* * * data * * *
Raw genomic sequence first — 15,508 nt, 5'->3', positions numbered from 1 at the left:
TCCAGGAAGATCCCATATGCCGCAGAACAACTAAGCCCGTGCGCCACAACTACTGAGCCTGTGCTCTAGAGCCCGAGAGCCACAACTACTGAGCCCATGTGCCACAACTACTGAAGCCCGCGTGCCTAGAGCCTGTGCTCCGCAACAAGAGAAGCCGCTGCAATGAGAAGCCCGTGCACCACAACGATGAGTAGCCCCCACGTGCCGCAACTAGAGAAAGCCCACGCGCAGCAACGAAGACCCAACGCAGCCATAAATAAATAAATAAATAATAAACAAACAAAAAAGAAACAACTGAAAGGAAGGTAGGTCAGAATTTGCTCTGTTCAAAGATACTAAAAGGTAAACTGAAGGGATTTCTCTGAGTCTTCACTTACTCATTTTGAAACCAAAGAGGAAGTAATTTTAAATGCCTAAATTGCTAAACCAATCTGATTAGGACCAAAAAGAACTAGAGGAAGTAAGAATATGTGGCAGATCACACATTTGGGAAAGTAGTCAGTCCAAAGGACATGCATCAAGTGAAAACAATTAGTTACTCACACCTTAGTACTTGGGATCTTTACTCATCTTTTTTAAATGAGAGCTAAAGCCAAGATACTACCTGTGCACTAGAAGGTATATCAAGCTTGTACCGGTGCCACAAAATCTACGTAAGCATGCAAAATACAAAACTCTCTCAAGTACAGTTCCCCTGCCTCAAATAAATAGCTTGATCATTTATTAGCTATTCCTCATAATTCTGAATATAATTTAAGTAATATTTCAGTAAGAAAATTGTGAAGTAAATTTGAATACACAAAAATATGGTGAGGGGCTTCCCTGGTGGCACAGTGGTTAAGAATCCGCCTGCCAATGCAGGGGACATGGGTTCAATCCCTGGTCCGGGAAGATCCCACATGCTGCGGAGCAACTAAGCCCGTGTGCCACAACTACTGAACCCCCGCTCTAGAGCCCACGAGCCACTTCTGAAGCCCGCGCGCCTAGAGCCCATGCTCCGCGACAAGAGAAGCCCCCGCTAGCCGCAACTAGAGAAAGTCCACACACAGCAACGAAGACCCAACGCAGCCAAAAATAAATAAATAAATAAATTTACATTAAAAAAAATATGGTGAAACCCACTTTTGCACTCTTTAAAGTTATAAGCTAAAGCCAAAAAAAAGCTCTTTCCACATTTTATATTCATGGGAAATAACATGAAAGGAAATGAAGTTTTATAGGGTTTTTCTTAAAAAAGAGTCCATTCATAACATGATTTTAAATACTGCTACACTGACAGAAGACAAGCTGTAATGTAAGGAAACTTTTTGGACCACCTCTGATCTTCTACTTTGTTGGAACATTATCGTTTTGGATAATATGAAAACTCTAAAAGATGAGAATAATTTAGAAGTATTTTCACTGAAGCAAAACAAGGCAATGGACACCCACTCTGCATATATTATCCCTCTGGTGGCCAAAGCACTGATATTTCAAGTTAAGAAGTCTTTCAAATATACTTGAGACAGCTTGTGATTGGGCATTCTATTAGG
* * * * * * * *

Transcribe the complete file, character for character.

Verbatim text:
Raw genomic sequence first — 15,508 nt, 5'->3', positions numbered from 1 at the left:
TCCAGGAAGATCCCATATGCCGCAGAACAACTAAGCCCGTGCGCCACAACTACTGAGCCTGTGCTCTAGAGCCCGAGAGCCACAACTACTGAGCCCATGTGCCACAACTACTGAAGCCCGCGTGCCTAGAGCCTGTGCTCCGCAACAAGAGAAGCCGCTGCAATGAGAAGCCCGTGCACCACAACGATGAGTAGCCCCCACGTGCCGCAACTAGAGAAAGCCCACGCGCAGCAACGAAGACCCAACGCAGCCATAAATAAATAAATAAATAATAAACAAACAAAAAAGAAACAACTGAAAGGAAGGTAGGTCAGAATTTGCTCTGTTCAAAGATACTAAAAGGTAAACTGAAGGGATTTCTCTGAGTCTTCACTTACTCATTTTGAAACCAAAGAGGAAGTAATTTTAAATGCCTAAATTGCTAAACCAATCTGATTAGGACCAAAAAGAACTAGAGGAAGTAAGAATATGTGGCAGATCACACATTTGGGAAAGTAGTCAGTCCAAAGGACATGCATCAAGTGAAAACAATTAGTTACTCACACCTTAGTACTTGGGATCTTTACTCATCTTTTTTAAATGAGAGCTAAAGCCAAGATACTACCTGTGCACTAGAAGGTATATCAAGCTTGTACCGGTGCCACAAAATCTACGTAAGCATGCAAAATACAAAACTCTCTCAAGTACAGTTCCCCTGCCTCAAATAAATAGCTTGATCATTTATTAGCTATTCCTCATAATTCTGAATATAATTTAAGTAATATTTCAGTAAGAAAATTGTGAAGTAAATTTGAATACACAAAAATATGGTGAGGGGCTTCCCTGGTGGCACAGTGGTTAAGAATCCGCCTGCCAATGCAGGGGACATGGGTTCAATCCCTGGTCCGGGAAGATCCCACATGCTGCGGAGCAACTAAGCCCGTGTGCCACAACTACTGAACCCCCGCTCTAGAGCCCACGAGCCACTTCTGAAGCCCGCGCGCCTAGAGCCCATGCTCCGCGACAAGAGAAGCCCCCGCTAGCCGCAACTAGAGAAAGTCCACACACAGCAACGAAGACCCAACGCAGCCAAAAATAAATAAATAAATAAATTTACATTAAAAAAAATATGGTGAAACCCACTTTTGCACTCTTTAAAGTTATAAGCTAAAGCCAAAAAAAAGCTCTTTCCACATTTTATATTCATGGGAAATAACATGAAAGGAAATGAAGTTTTATAGGGTTTTTCTTAAAAAAGAGTCCATTCATAACATGATTTTAAATACTGCTACACTGACAGAAGACAAGCTGTAATGTAAGGAAACTTTTTGGACCACCTCTGATCTTCTACTTTGTTGGAACATTATCGTTTTGGATAATATGAAAACTCTAAAAGATGAGAATAATTTAGAAGTATTTTCACTGAAGCAAAACAAGGCAATGGACACCCACTCTGCATATATTATCCCTCTGGTGGCCAAAGCACTGATATTTCAAGTTAAGAAGTCTTTCAAATATACTTGAGACAGCTTGTGATTGGGCATTCTATTAGG